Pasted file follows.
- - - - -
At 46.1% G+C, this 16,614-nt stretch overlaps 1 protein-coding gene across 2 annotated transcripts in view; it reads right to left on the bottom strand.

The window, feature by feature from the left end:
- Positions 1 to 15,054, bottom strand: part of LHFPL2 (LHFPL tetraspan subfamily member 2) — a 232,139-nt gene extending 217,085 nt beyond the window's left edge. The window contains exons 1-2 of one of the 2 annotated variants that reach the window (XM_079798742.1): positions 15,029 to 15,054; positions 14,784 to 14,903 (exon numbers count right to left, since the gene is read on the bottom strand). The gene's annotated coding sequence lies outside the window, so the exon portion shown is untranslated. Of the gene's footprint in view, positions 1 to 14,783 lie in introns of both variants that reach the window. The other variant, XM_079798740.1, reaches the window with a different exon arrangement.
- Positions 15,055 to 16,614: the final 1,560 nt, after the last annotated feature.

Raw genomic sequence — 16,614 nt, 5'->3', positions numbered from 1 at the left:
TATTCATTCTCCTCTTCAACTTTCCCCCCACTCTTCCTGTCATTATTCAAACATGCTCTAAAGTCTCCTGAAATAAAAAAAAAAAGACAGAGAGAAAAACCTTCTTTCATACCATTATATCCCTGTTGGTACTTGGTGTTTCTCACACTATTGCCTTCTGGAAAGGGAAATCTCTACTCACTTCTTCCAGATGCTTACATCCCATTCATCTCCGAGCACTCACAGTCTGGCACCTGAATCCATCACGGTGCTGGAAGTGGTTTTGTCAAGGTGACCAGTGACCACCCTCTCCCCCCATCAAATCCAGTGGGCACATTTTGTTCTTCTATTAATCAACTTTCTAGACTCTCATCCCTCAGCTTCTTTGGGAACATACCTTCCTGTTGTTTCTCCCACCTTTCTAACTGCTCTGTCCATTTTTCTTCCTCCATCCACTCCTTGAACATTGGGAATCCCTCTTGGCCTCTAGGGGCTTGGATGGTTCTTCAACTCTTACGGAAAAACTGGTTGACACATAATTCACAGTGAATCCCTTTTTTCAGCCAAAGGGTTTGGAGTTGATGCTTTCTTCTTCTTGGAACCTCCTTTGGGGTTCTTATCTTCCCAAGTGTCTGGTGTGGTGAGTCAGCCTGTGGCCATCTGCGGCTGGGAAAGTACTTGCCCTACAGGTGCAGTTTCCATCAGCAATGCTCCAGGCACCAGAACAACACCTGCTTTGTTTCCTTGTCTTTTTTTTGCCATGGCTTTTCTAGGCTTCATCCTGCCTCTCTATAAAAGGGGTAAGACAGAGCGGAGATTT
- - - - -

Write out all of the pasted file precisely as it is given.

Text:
At 46.1% G+C, this 16,614-nt stretch overlaps 1 protein-coding gene across 2 annotated transcripts in view; it reads right to left on the bottom strand.

The window, feature by feature from the left end:
- Positions 1 to 15,054, bottom strand: part of LHFPL2 (LHFPL tetraspan subfamily member 2) — a 232,139-nt gene extending 217,085 nt beyond the window's left edge. The window contains exons 1-2 of one of the 2 annotated variants that reach the window (XM_079798742.1): positions 15,029 to 15,054; positions 14,784 to 14,903 (exon numbers count right to left, since the gene is read on the bottom strand). The gene's annotated coding sequence lies outside the window, so the exon portion shown is untranslated. Of the gene's footprint in view, positions 1 to 14,783 lie in introns of both variants that reach the window. The other variant, XM_079798740.1, reaches the window with a different exon arrangement.
- Positions 15,055 to 16,614: the final 1,560 nt, after the last annotated feature.

Raw genomic sequence — 16,614 nt, 5'->3', positions numbered from 1 at the left:
TATTCATTCTCCTCTTCAACTTTCCCCCCACTCTTCCTGTCATTATTCAAACATGCTCTAAAGTCTCCTGAAATAAAAAAAAAAAGACAGAGAGAAAAACCTTCTTTCATACCATTATATCCCTGTTGGTACTTGGTGTTTCTCACACTATTGCCTTCTGGAAAGGGAAATCTCTACTCACTTCTTCCAGATGCTTACATCCCATTCATCTCCGAGCACTCACAGTCTGGCACCTGAATCCATCACGGTGCTGGAAGTGGTTTTGTCAAGGTGACCAGTGACCACCCTCTCCCCCCATCAAATCCAGTGGGCACATTTTGTTCTTCTATTAATCAACTTTCTAGACTCTCATCCCTCAGCTTCTTTGGGAACATACCTTCCTGTTGTTTCTCCCACCTTTCTAACTGCTCTGTCCATTTTTCTTCCTCCATCCACTCCTTGAACATTGGGAATCCCTCTTGGCCTCTAGGGGCTTGGATGGTTCTTCAACTCTTACGGAAAAACTGGTTGACACATAATTCACAGTGAATCCCTTTTTTCAGCCAAAGGGTTTGGAGTTGATGCTTTCTTCTTCTTGGAACCTCCTTTGGGGTTCTTATCTTCCCAAGTGTCTGGTGTGGTGAGTCAGCCTGTGGCCATCTGCGGCTGGGAAAGTACTTGCCCTACAGGTGCAGTTTCCATCAGCAATGCTCCAGGCACCAGAACAACACCTGCTTTGTTTCCTTGTCTTTTTTTTGCCATGGCTTTTCTAGGCTTCATCCTGCCTCTCTATAAAAGGGGTAAGACAGAGCGGAGATTT